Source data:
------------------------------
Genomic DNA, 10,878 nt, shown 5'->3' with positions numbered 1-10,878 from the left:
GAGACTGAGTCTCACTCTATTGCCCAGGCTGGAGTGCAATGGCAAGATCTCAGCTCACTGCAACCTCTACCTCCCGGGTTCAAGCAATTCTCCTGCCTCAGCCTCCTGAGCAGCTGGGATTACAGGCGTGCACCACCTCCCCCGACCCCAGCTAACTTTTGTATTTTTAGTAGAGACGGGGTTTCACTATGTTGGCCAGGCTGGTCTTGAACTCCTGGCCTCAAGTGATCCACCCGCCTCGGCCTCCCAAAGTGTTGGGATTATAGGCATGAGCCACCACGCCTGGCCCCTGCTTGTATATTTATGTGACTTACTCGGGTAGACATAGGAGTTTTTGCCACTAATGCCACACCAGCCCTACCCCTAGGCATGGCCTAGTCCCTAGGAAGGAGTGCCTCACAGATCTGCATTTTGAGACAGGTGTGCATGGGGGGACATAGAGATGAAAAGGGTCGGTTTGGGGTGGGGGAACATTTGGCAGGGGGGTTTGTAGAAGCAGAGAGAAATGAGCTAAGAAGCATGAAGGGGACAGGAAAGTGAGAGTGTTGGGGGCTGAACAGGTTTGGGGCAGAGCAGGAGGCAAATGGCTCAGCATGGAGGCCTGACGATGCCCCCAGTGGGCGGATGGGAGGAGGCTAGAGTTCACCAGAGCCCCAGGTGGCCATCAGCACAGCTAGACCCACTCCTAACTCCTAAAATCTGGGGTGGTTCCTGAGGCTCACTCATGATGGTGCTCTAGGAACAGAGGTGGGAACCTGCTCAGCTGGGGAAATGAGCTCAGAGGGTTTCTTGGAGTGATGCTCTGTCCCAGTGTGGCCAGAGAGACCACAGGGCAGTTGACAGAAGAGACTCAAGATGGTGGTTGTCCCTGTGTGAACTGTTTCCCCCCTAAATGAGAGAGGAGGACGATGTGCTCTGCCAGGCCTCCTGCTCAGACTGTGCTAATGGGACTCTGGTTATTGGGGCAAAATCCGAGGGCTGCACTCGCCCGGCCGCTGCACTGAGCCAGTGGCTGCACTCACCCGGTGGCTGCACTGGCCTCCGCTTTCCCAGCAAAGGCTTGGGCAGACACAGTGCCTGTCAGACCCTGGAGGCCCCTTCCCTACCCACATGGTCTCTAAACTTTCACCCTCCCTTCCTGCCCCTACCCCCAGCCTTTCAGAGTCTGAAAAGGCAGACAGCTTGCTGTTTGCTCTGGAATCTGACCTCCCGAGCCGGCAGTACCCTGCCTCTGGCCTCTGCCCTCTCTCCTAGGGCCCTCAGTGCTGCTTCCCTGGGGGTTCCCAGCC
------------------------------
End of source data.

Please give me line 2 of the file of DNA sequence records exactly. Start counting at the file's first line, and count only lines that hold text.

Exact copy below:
GAGACTGAGTCTCACTCTATTGCCCAGGCTGGAGTGCAATGGCAAGATCTCAGCTCACTGCAACCTCTACCTCCCGGGTTCAAGCAATTCTCCTGCCTCAGCCTCCTGAGCAGCTGGGATTACAGGCGTGCACCACCTCCCCCGACCCCAGCTAACTTTTGTATTTTTAGTAGAGACGGGGTTTCACTATGTTGGCCAGGCTGGTCTTGAACTCCTGGCCTCAAGTGATCCACCCGCCTCGGCCTCCCAAAGTGTTGGGATTATAGGCATGAGCCACCACGCCTGGCCCCTGCTTGTATATTTATGTGACTTACTCGGGTAGACATAGGAGTTTTTGCCACTAATGCCACACCAGCCCTACCCCTAGGCATGGCCTAGTCCCTAGGAAGGAGTGCCTCACAGATCTGCATTTTGAGACAGGTGTGCATGGGGGGACATAGAGATGAAAAGGGTCGGTTTGGGGTGGGGGAACATTTGGCAGGGGGGTTTGTAGAAGCAGAGAGAAATGAGCTAAGAAGCATGAAGGGGACAGGAAAGTGAGAGTGTTGGGGGCTGAACAGGTTTGGGGCAGAGCAGGAGGCAAATGGCTCAGCATGGAGGCCTGACGATGCCCCCAGTGGGCGGATGGGAGGAGGCTAGAGTTCACCAGAGCCCCAGGTGGCCATCAGCACAGCTAGACCCACTCCTAACTCCTAAAATCTGGGGTGGTTCCTGAGGCTCACTCATGATGGTGCTCTAGGAACAGAGGTGGGAACCTGCTCAGCTGGGGAAATGAGCTCAGAGGGTTTCTTGGAGTGATGCTCTGTCCCAGTGTGGCCAGAGAGACCACAGGGCAGTTGACAGAAGAGACTCAAGATGGTGGTTGTCCCTGTGTGAACTGTTTCCCCCCTAAATGAGAGAGGAGGACGATGTGCTCTGCCAGGCCTCCTGCTCAGACTGTGCTAATGGGACTCTGGTTATTGGGGCAAAATCCGAGGGCTGCACTCGCCCGGCCGCTGCACTGAGCCAGTGGCTGCACTCACCCGGTGGCTGCACTGGCCTCCGCTTTCCCAGCAAAGGCTTGGGCAGACACAGTGCCTGTCAGACCCTGGAGGCCCCTTCCCTACCCACATGGTCTCTAAACTTTCACCCTCCCTTCCTGCCCCTACCCCCAGCCTTTCAGAGTCTGAAAAGGCAGACAGCTTGCTGTTTGCTCTGGAATCTGACCTCCCGAGCCGGCAGTACCCTGCCTCTGGCCTCTGCCCTCTCTCCTAGGGCCCTCAGTGCTGCTTCCCTGGGGGTTCCCAGCC